Why Do We Use Dogs For Search and Rescue?
It has been documented that under ideal conditions, one well trained air scenting dog team can be effective as 50 – 100 ground searchers.

Search efforts map

How Do I Know If A Dog Is A Working Search Dog?
Search dogs wear orange safety vests so they can be seen easily. Some dogs wear a bell so the handler can hear the dog and know where the dog is searching. At night, each dog wears a lighted collar so the dog can be seen.

How Do Search Dogs Smell a Lost Person?

A dog’s sense of smell is millions of times better than a person’s sense of smell. Humans shed skin cells that contain scent at a rate of 40,000 per minute – whether the person is alive or dead, buried or underwater. The scent travels on air currents from the human outward in the shape of a cone. The dog uses the air currents to pick up the scent and follow it to the source – the person. The job of the search and rescue dogs is to find the lost person as quickly as possible or to determine that the person is not in the area being searched.



What does the handler do?
The handler is given an assignment to search a specific area marked on a map. The handler uses their map and a compass to navigate through the area. The handler’s job is to make sure the dog has the best chance to find the lost person. The handler must use her knowledge of air currents, scent theory, weather and terrain to plan her strategy and maximize the use of the dog.

What Happens Once The Dog Finds The Missing Person?
Because the dogs all work off-leash, once they find the missing person, they have to go tell the handler. This is called an alert. Some alerts involve running up to the handler and jumping up on them, or barking at them, or pulling on a toy hanging off the handler’s belt. The handler then has the dog show them where the missing person is. Other dogs alert by staying at the missing person’s side and barking there, to bring the handler in to the missing person that way. Once the handler gets to a subject, an assessment is done to determine the subject’s medical status, and the information is radioed in to Base. The subject is retrieved from the woods in whatever manner is most prudent for the situation.

Why Does The Dog Do It?
Using positive reinforcement, we train our dogs to use their natural abilities – their scenting ability, their play and prey drives – to accomplish our goal of finding missing people. They comply for a number of reasons: their need to be with their handler and please them, for the reward at the end, as well as for the fun of satisfying their prey drive. While their ancestors may have ended a hunt with a kill, our dogs end it with a lot of enthusiastic praise and a good round of toy tugging or a game of fetch.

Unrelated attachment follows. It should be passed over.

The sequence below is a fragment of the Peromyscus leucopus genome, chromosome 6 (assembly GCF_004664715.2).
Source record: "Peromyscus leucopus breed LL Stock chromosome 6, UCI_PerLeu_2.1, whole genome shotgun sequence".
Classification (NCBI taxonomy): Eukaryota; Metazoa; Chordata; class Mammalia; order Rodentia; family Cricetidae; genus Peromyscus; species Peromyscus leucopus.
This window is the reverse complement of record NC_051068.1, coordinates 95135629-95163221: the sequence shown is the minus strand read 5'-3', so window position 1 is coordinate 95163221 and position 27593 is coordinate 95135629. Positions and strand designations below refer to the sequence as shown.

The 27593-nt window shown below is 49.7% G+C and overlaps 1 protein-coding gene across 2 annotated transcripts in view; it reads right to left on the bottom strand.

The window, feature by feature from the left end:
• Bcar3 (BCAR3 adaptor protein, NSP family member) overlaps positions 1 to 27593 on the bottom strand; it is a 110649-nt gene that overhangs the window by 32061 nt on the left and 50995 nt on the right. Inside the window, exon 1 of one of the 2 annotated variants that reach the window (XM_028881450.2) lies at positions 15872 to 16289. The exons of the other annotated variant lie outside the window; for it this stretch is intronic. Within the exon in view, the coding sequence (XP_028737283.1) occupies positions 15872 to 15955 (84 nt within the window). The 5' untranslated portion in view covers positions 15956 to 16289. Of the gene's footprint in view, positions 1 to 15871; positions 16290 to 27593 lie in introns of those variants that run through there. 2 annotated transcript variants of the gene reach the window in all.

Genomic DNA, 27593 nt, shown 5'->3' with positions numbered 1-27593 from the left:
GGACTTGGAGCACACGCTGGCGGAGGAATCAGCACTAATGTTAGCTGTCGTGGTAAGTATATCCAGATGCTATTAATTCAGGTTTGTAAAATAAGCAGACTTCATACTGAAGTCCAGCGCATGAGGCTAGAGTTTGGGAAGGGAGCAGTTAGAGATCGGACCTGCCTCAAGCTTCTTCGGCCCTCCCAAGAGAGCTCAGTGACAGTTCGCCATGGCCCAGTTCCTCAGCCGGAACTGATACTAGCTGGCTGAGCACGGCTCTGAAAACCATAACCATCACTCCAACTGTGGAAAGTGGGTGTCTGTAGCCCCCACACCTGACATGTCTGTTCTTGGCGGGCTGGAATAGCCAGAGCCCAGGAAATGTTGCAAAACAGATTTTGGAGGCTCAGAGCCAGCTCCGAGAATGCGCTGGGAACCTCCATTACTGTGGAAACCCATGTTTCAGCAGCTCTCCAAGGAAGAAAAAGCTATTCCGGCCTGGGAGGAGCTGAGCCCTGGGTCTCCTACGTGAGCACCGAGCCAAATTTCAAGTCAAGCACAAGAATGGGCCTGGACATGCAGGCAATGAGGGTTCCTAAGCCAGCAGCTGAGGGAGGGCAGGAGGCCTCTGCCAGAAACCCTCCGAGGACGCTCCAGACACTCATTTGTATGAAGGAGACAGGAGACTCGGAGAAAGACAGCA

What is the difference between an air-scenting dog and a tracking dog?
Our team’s dogs are trained to air-scent. Air-scenting dogs generally follow scent in the air. They:

  • Seek out generic human scent in the wind and follow it to the source (the missing person).
  • Search without needing a scent article.
  • Are able to search areas that have already been searched.
  • Work off leash and cover large areas.
  • Are able to search for a missing person long after the trail is cold.

Some searchers train their dogs to track. Tracking dogs generally follow scent on the ground. They:

  • Are scent discriminating – seek scent of a specific person.
  • Require a scent article.
  • Perform best with fresh track, little contamination.
  • Work on leash and follow track
  • May determine direction of travel of the missing person.

What should I do if I get lost in the woods?
Here are the 9 Rules for Survival from The Lost In The Woods program.

  • 1. Stay Together; DO NOT separate if you are with a friend or a pet.
  • 2. Stay in one place or area. DO NOT WANDER!
  • 3. Keep warm.
  • 4. Find a cozy waiting place, not a hiding place.
  • 5. Put out something bright so searchers can see it.
  • 6. Look bigger for searchers.
  • 7. Do not lie on the bare ground.
  • 8. Do not eat anything you are not sure of.
  • 9. Stay away from large rivers and lakes.

What is SAR?
SAR is an acronym which stands for Search And Rescue. We will use the term SAR and the phrase “Search and Rescue” interchangeably. There is no difference in meaning.

What kind of dogs are good for SAR?
Search dogs usually come from herding breeds (German Shepherd Dogs, Border Collies, et cet) and working dog stock (Labs, Goldens, Dobermans, Rottweillers, et cet). Our k-9s run the range from a variety of pure breeds to mutts, in a variety of sizes. The important thing is that they have a high play drive, a high prey drive, good endurance, a strong desire to please their handler, and a high intelligence. SAR dogs also need to be non-aggressive to people and to other dogs.

When should I start training my dog for SAR?
If you already have a puppy or young dog and want to get it started in Search and Rescue, start training it now. Puppies can start learning fundamentals as early as 8 weeks of age. Check with your local trainer to find out about obedience and socialization classes.

What are some good SAR related books?

  • Scent and the Scenting Dog, by William “Bill” Syrotuck – scent theory and how to apply it in the field.
  • Analysis of Lost Person Behavior, by William “Bill” Syrotuck – statistical analysis of past searches.
  • Be Expert With Map & Compass – The Complete Orienteering Handbook, by Bjorn Hjellstrom – map and compass fundamentals.
  • Search Dog Training, by Sandy Bryson – how to train a search dog.
  • Ready to Serve, Ready to Save, by Susan Bulanda – strategies of real life SAR missions.
  • Ready! The Training of the SAR Dog, by Susan Bulanda – another view on training.
  • Search and Rescue Dogs: Training Methods, by American Rescue Dog Association – how to train a search dog.
  • (Video) Search Dog Training – How to Get Started, air scenting training.
  • (Video) Water Searching with Dogs – how to train dogs for water searches.

How long does it take to train a dog for SAR?
If the handler works regularly and consistently with the dog, it usually takes an average of 2 years to become fully certified. Because of the length of training time, we generally will not accept dogs over 3 years of age or so.